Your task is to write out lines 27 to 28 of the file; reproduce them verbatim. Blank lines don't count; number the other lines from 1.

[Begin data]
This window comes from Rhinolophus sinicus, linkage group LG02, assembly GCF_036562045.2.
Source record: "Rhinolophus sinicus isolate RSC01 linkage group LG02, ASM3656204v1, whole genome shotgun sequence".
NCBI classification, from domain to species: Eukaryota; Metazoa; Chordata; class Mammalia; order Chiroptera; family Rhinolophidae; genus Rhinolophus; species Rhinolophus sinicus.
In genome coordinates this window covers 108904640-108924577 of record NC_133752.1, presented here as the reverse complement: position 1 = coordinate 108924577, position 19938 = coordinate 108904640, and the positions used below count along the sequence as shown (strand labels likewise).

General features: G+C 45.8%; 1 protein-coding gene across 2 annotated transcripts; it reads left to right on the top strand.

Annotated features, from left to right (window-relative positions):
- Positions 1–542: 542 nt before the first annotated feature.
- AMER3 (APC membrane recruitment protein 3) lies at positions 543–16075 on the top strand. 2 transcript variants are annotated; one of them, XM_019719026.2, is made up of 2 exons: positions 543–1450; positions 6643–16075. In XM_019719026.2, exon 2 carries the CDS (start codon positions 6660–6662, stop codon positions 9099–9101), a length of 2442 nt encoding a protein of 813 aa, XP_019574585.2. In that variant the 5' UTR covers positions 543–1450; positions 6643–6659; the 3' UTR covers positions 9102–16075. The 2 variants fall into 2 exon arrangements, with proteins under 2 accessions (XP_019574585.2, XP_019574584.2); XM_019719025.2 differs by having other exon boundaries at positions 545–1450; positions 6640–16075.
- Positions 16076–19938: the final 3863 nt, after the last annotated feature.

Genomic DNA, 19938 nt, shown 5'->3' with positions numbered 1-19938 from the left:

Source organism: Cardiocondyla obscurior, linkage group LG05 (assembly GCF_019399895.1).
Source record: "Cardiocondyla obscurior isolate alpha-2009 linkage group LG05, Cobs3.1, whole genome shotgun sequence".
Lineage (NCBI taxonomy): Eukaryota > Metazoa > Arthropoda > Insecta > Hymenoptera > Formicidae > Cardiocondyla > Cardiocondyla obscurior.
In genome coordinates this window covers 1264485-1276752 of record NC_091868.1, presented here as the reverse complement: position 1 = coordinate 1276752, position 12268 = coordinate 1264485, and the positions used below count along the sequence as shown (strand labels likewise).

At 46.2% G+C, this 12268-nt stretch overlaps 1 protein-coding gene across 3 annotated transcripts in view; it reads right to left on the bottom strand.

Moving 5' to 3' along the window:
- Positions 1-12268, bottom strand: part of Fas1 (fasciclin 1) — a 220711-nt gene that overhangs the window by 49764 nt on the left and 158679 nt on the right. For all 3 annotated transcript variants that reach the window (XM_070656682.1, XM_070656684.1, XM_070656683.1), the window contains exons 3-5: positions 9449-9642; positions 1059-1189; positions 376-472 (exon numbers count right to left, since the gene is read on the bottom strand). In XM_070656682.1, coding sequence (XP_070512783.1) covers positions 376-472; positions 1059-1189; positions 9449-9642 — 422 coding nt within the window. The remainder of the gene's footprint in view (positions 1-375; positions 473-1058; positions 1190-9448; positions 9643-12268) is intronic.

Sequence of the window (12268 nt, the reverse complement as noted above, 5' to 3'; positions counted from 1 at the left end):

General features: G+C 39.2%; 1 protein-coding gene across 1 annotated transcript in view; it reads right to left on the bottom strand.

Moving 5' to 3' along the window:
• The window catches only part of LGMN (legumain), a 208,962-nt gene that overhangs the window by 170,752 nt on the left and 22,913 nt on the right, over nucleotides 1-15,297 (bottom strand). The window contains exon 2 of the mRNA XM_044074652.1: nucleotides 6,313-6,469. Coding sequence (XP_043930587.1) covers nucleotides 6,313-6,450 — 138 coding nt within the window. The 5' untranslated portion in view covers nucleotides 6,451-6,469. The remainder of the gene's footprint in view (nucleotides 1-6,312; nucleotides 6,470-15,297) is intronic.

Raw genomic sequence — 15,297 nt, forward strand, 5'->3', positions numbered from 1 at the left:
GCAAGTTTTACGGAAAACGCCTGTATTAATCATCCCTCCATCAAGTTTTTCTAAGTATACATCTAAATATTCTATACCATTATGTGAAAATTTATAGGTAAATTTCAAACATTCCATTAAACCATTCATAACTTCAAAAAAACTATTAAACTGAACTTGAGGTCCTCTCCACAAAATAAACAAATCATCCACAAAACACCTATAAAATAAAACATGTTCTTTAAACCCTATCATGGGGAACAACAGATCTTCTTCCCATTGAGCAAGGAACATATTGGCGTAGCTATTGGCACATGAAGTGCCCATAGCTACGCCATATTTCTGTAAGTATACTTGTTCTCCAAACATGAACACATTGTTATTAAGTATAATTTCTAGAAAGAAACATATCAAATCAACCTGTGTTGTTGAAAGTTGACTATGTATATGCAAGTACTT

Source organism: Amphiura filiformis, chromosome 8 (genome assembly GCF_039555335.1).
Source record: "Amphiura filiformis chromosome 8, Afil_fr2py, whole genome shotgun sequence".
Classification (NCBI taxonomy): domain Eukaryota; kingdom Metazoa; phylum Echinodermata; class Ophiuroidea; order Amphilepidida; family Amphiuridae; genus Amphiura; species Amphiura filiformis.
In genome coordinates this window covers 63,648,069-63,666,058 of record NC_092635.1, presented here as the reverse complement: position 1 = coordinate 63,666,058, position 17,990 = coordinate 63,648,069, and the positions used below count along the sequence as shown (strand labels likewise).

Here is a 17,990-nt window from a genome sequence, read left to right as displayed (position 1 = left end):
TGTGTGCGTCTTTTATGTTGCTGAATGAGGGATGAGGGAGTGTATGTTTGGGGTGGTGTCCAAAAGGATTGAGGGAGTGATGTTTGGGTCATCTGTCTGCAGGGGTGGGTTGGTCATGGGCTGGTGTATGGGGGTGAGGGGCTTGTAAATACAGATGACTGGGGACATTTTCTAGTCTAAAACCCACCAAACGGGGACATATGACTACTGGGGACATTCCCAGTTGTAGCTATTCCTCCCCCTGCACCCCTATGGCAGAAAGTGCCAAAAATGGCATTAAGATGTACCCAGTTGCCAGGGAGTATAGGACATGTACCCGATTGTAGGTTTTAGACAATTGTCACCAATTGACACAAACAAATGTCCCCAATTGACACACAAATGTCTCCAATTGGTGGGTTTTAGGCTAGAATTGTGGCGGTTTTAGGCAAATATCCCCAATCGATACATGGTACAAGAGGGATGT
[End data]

In genome coordinates this window covers 63,648,069-63,666,058 of record NC_092635.1, presented here as the reverse complement: position 1 = coordinate 63,666,058, position 17,990 = coordinate 63,648,069, and the positions used below count along the sequence as shown (strand labels likewise).

Here is a 17,990-nt window from a genome sequence, read left to right as displayed (position 1 = left end):